She's a ball of fire, constantly moving, talking, acting, fighting for journalists' rights, documenting events on tough assignments, traveling, training colleagues, and if possible, she'd add 48 hours to every 24-hour day. She's Abeer Saady, an Egyptian journalist who at age 14 got a magazine internship and began an illustrious career working for various local and foreign media.
See the full article (Huffington Post, Magda Abu-Fadil, 9/16/13)
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The Battle for Syria's Hearts and Minds- And Ears
Twenty minutes—this was the small window of time that Majid (not his real name) usually gave himself to broadcast his radio dispatches and then flee. The Syrian was making a name for himself as a bold, young journalist in Damascus, venturing into contested neighborhoods in the capital’s war-torn suburbs to deliver his reports.
See the full article (Daily Beast, Mike Giglio, 9/13/13)
Click to read about USIP's upcoming event "Local Peace Committees and National Peacebuilding," on September 25, 2013 at 9:30 am.
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Iran's State Press Stole Our Article -- and Turned It Into Blatant Propaganda
Fars News Agency, the state-run Iranian news outlet famous for picking up an Onion story and presenting it as news, has apparently decided that plagiarizing satirical articles isn't brazen enough. On Thursday, the news agency's editors reprinted a Foreign Policy article on the debate over chemical weapons in Syria. And by "reprinted" we mean they lopped off entire paragraphs, changed key words, and added others to turn the argument into a case for why the U.S. shouldn't take military action in Syria.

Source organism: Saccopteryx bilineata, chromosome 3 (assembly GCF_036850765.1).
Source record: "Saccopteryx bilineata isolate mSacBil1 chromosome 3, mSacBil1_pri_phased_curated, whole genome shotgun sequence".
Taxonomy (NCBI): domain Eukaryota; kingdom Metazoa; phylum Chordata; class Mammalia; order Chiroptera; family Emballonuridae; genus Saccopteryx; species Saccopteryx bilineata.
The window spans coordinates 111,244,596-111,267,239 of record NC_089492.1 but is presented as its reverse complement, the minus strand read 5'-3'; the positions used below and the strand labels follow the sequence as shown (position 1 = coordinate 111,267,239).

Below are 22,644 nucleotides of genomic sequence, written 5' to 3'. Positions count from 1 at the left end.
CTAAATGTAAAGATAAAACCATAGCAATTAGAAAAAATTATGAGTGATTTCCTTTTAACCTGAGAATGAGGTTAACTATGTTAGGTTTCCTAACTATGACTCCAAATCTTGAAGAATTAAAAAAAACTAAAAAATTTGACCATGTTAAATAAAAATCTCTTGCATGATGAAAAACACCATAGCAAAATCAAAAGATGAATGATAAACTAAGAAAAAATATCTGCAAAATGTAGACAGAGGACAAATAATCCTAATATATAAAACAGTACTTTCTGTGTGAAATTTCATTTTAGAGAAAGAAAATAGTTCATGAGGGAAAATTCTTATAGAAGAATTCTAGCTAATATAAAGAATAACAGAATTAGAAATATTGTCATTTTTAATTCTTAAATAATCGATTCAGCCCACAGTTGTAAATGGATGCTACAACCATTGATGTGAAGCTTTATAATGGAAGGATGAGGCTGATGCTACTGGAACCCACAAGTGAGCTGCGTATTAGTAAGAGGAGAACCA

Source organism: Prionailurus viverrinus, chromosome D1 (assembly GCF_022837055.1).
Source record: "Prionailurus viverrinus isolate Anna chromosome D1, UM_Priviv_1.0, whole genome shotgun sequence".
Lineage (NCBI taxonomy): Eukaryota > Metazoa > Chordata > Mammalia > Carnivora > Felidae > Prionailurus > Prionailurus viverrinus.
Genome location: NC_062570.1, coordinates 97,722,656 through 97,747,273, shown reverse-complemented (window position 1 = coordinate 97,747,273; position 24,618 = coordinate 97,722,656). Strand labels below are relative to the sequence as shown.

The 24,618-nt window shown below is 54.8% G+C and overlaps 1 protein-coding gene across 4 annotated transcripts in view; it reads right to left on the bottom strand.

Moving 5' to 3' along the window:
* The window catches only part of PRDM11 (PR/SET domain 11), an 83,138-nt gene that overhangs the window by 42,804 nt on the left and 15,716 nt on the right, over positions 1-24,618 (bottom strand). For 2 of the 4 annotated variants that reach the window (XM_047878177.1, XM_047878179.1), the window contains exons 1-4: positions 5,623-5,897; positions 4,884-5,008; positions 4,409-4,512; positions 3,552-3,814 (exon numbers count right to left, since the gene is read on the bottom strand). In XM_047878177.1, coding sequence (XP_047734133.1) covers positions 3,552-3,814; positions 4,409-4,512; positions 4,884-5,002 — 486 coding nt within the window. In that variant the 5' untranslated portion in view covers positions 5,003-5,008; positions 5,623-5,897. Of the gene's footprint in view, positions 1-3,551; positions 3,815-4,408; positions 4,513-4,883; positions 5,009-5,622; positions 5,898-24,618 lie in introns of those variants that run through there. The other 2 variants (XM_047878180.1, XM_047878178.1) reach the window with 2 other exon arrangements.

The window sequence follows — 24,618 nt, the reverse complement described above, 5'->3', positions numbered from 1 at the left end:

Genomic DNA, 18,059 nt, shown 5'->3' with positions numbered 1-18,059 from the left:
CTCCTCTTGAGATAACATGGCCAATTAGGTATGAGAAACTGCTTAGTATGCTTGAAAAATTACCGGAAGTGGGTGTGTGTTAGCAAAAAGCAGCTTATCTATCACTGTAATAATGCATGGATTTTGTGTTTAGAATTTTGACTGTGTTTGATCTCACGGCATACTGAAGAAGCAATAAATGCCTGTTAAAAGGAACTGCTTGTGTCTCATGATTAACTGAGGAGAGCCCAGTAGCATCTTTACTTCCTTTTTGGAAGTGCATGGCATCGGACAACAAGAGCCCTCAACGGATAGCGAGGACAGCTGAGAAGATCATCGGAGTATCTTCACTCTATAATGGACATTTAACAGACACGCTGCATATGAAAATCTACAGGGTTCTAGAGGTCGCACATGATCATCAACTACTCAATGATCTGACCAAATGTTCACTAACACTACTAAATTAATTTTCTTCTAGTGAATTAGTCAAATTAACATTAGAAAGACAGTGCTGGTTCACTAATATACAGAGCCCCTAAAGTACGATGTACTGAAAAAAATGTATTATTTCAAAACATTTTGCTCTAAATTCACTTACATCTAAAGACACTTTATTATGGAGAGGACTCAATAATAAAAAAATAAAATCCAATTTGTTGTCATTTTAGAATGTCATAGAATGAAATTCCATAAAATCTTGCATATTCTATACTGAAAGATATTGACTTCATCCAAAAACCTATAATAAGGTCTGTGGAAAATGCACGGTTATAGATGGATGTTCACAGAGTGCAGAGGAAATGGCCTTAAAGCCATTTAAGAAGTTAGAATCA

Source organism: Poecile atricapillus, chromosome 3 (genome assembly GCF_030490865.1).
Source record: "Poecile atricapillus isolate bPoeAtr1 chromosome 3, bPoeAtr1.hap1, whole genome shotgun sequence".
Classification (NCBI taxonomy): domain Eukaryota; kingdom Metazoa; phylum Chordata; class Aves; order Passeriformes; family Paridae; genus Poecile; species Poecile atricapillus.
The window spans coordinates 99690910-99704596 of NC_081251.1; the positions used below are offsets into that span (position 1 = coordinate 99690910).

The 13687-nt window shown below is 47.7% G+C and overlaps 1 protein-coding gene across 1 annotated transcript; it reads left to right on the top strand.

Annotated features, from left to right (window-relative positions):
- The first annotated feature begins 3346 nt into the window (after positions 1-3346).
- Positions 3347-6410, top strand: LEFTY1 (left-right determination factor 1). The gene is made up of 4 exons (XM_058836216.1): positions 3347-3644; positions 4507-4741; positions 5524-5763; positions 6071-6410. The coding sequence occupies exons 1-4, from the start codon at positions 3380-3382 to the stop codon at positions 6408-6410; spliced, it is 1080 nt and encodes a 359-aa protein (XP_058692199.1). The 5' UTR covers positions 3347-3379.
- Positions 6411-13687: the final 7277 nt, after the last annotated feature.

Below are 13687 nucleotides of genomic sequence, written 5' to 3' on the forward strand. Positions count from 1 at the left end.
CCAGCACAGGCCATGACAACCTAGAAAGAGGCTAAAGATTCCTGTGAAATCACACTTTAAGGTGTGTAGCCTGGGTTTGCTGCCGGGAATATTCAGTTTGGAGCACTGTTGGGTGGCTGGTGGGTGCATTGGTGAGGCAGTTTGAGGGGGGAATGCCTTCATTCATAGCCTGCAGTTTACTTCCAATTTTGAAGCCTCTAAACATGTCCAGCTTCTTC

See the full article (Foreign Policy, Uri Friedman and Katelyn Fossett, 9/12/13)*FP sign-up may be required to view the full article
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Internet and Social Media

Pakistan's Internet Censors Seek Help from Canadian Company
In a nondescript, creeper-draped building in the capital of Islamabad, a small team of men is purging Pakistan's Internet. But they are not fast enough. So the government is now testing Canadian software that can block millions of sites a second. The censorship helps shape the views of 180 million Pakistanis on militancy, democracy and religion. Online debates dissect attacks by U.S. drone aircraft, the uneasy alliance with the United States and prospects for peace with arch rival India.
See the full article (Reuters, Katharine Houreld, 9/18/13)
Click to read "Domestic Barriers to Dismantling the Militant Infrastructure in Pakistan," a USIP PeaceWorks by Stephen Tankel.
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Kenya's William Ruto Trial: ICC Judge Warns Bloggers